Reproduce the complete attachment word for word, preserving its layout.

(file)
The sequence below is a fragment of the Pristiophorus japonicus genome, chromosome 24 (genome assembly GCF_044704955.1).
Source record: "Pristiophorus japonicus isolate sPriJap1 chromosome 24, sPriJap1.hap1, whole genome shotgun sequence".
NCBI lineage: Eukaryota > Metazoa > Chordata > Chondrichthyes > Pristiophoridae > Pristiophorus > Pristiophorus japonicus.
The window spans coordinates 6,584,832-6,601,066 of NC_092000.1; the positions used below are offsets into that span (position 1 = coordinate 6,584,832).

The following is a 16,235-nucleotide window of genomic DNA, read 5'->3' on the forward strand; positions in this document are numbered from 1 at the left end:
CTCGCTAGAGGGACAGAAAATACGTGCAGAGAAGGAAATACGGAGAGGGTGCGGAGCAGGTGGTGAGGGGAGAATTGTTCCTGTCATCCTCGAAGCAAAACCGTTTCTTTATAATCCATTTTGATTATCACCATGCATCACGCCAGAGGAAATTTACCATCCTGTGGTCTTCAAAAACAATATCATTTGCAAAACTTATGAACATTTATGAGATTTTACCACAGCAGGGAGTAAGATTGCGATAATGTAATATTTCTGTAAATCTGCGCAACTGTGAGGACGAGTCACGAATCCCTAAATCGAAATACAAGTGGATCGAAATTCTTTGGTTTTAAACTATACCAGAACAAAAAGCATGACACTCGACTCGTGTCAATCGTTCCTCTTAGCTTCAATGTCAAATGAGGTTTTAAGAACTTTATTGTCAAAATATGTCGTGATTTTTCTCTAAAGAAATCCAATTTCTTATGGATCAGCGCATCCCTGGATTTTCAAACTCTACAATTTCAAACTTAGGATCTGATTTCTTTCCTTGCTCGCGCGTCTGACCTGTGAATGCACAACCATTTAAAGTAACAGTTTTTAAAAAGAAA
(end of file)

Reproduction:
The sequence below is a fragment of the Pristiophorus japonicus genome, chromosome 24 (genome assembly GCF_044704955.1).
Source record: "Pristiophorus japonicus isolate sPriJap1 chromosome 24, sPriJap1.hap1, whole genome shotgun sequence".
NCBI lineage: Eukaryota > Metazoa > Chordata > Chondrichthyes > Pristiophoridae > Pristiophorus > Pristiophorus japonicus.
The window spans coordinates 6,584,832-6,601,066 of NC_092000.1; the positions used below are offsets into that span (position 1 = coordinate 6,584,832).

The following is a 16,235-nucleotide window of genomic DNA, read 5'->3' on the forward strand; positions in this document are numbered from 1 at the left end:
CTCGCTAGAGGGACAGAAAATACGTGCAGAGAAGGAAATACGGAGAGGGTGCGGAGCAGGTGGTGAGGGGAGAATTGTTCCTGTCATCCTCGAAGCAAAACCGTTTCTTTATAATCCATTTTGATTATCACCATGCATCACGCCAGAGGAAATTTACCATCCTGTGGTCTTCAAAAACAATATCATTTGCAAAACTTATGAACATTTATGAGATTTTACCACAGCAGGGAGTAAGATTGCGATAATGTAATATTTCTGTAAATCTGCGCAACTGTGAGGACGAGTCACGAATCCCTAAATCGAAATACAAGTGGATCGAAATTCTTTGGTTTTAAACTATACCAGAACAAAAAGCATGACACTCGACTCGTGTCAATCGTTCCTCTTAGCTTCAATGTCAAATGAGGTTTTAAGAACTTTATTGTCAAAATATGTCGTGATTTTTCTCTAAAGAAATCCAATTTCTTATGGATCAGCGCATCCCTGGATTTTCAAACTCTACAATTTCAAACTTAGGATCTGATTTCTTTCCTTGCTCGCGCGTCTGACCTGTGAATGCACAACCATTTAAAGTAACAGTTTTTAAAAAGAAA